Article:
A Swan Song
The boy stumbled a bit as he made his way through the quiet neighbourhood. His guitar bag felt heavy on his shoulders, and he struggled to keep the umbrella up right. He looked up at the grey sky and wondered for the umpteenth time as to why the weather had changed so suddenly. Before the rain came pouring down, he took shelter on the porch of a homestead. It looked like a small, cosy house and there was a chair out near the steps. He stood panting for a bit, trying to catch his breath and wondered how late he would be before he could go home. He was so absorbed in his thoughts that he didn't notice the old lady until she poked him on the elbow.
"I thought you had fallen asleep standing up!" she said with a laugh, "Why don't you come inside for some tea? You'll catch a cold out here."
The boy bowed his head and followed the lady into her home. He realised that the interior was just as comfortable and cosy as he thought. To the right was the kitchen where he could hear the kettle coming up to a boil. To his left was a small sitting area while a narrow corridor led straight to two rooms at the end. He dropped his umbrella near the door and propped the guitar bag up on the wall. The old lady asked him to make himself comfortable while she prepared the tea. He took a seat on one of the sofas while she placed the tray on a table in front. The tea smelled lovely and there were a few cookies placed on the side as well. The boy carefully took a sip.
"It tastes nice, doesn't it?"
The old lady smiled, "I've been perfecting my craft for quite some time now."
The boy added that the cookies tasted very good as well.
"Now you're being too polite, young man," she said with a smile.
The memories seemed hazy at first, but they slowly came into focus the more he looked about the house. He glanced at the old lady and wondered why there was an aura of sadness around her…
"You don't come through this neighbourhood very often, do you?" the lady asked as she sipped her tea.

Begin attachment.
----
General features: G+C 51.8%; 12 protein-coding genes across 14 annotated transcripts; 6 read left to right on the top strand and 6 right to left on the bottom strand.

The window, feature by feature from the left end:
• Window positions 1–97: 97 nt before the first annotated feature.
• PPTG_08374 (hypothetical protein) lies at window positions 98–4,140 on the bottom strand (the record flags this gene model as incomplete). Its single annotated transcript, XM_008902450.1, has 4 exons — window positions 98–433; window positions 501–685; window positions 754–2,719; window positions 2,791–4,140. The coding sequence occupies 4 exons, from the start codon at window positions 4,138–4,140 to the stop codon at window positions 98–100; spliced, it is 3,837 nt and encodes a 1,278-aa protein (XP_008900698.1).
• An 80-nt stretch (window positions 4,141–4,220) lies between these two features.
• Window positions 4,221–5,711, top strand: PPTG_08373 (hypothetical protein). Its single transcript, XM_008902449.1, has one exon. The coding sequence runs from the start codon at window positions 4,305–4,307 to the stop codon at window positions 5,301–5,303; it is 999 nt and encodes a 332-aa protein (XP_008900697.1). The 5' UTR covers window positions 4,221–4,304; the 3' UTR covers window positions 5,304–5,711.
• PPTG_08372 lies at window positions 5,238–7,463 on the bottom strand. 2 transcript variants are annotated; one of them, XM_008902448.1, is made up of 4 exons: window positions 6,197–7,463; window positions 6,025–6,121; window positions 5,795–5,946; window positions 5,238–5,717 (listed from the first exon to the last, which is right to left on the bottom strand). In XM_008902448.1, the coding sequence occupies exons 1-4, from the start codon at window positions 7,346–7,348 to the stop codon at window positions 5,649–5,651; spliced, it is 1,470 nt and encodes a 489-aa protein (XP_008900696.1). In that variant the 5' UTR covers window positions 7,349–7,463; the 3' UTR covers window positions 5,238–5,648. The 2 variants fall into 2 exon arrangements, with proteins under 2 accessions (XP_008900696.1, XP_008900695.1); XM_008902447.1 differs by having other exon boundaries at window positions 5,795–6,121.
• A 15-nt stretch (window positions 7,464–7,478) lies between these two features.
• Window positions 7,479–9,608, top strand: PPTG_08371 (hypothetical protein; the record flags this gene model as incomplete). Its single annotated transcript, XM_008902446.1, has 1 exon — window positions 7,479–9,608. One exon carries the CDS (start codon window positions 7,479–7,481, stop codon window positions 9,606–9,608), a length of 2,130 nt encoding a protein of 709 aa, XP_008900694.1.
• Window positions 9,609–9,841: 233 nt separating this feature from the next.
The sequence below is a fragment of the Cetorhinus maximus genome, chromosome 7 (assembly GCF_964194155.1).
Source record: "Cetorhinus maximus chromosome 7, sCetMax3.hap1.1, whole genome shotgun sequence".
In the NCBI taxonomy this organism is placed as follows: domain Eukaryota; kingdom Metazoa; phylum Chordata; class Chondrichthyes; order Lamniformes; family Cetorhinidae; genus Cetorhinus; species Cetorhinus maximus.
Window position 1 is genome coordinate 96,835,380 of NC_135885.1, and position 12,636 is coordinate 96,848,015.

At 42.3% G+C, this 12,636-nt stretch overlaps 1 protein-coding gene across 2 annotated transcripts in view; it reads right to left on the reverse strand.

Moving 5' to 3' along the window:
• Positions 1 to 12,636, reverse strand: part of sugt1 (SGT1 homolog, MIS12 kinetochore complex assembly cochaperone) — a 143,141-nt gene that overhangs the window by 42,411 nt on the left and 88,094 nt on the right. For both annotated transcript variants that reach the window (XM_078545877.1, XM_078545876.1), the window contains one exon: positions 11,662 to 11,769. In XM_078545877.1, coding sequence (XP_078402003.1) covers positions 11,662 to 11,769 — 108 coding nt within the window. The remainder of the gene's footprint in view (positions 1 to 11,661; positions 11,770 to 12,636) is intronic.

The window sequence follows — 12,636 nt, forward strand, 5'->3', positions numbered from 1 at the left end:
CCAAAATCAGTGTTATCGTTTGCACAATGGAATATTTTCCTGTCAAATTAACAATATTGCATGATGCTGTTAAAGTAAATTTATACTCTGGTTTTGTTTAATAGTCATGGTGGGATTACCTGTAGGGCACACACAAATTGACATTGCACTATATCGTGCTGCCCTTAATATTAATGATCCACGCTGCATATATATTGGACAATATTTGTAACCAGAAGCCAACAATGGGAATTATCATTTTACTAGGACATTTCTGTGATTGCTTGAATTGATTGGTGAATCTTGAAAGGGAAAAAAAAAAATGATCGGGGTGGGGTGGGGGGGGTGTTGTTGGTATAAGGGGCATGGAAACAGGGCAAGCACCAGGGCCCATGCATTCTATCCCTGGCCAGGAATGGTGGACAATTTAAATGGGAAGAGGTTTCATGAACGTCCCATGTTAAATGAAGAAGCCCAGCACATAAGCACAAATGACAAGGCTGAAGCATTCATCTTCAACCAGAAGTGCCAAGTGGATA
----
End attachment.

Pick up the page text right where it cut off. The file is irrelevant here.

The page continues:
The boy shook his head and said that the rain caught him off guard and he wanted to take a short cut. He gave another look at the rain pattering outside the living room window.
"Oh, don't be so annoyed. After all, you wouldn't have had this great afternoon tea if the rain didn't make a surprise appearance. Plus, I find it to be quite calming sometimes."
The boy smiled a bit and asked why.
"I'm too old to move about much so I'm almost always at home. I've gotten quite fond of listening to the rain outside my window. What's that? Oh yes, yes, my son comes to visit me often and takes care of me. I rarely get any visitors other than that."
The boy asked if he could play a song to cheer her up and she said that it would be absolutely wonderful.
He got up and came back with his guitar. She remarked on how well kept it looked.
"It's been a while since I heard someone play the guitar."
The boy lightly strummed and played a soft tune, carefully shifting through chords. He was awfully conscious of the rain. After he finished, he realised just how nervous he had been.
"That was beautiful."
The boy flushed a little and said that his voice must have sounded quite hoarse.
She smiled and told him it sounded very heartwarming.
Her calm voice tugged at his heartstrings, and he fought the tears that would come…
"What's wrong, young man?" asked the lady with a concerned look, "Do you feel ill? Maybe you would like some more tea."
She got up to get some just as the boy spoke.
"You're not really here, are you, dadu?" his own voice surprised him.
The lady stopped and didn't turn around. "What do you mean?"
"I mean that if you're not really alive, then…"
She looked back at him with a sad smile.
"Who am I really talking to?"
She didn't meet his eyes. "You've been coming here for a long time, haven't you?"
He looked at the empty sofa as the tears slowly trickled down.
"Yes. Why did you decide to appear now?"
She said, "I think it was because of the rain and to hear you sing one last time."
The lady tilted her head and came close to him.
"Close your eyes and listen to the rain outside."
The boy shook his head, "But if I do, you will disappear."
"No, I won't," she gently wiped the tears from his face. "People never really disappear as long as you remember them. I'll always listen to you sing. Now close your eyes."
The boy did as he was told. He said, "I never felt annoyed at the rain, dadu. It always reminded me of you."
There was nothing but silence that answered him.
After what felt like an eternity, he opened his eyes to see her gone. The tea and cookies remained on the table, and he saw that the kettle was taken off the stove. He smiled a little at that and gave one last look at the rain. He remembered the song he had sung to her.
I wish that heaven had visiting hours,
And I would ask them
If I could take you home…
The writer is a student of Islamic University of Technology, Malaysia.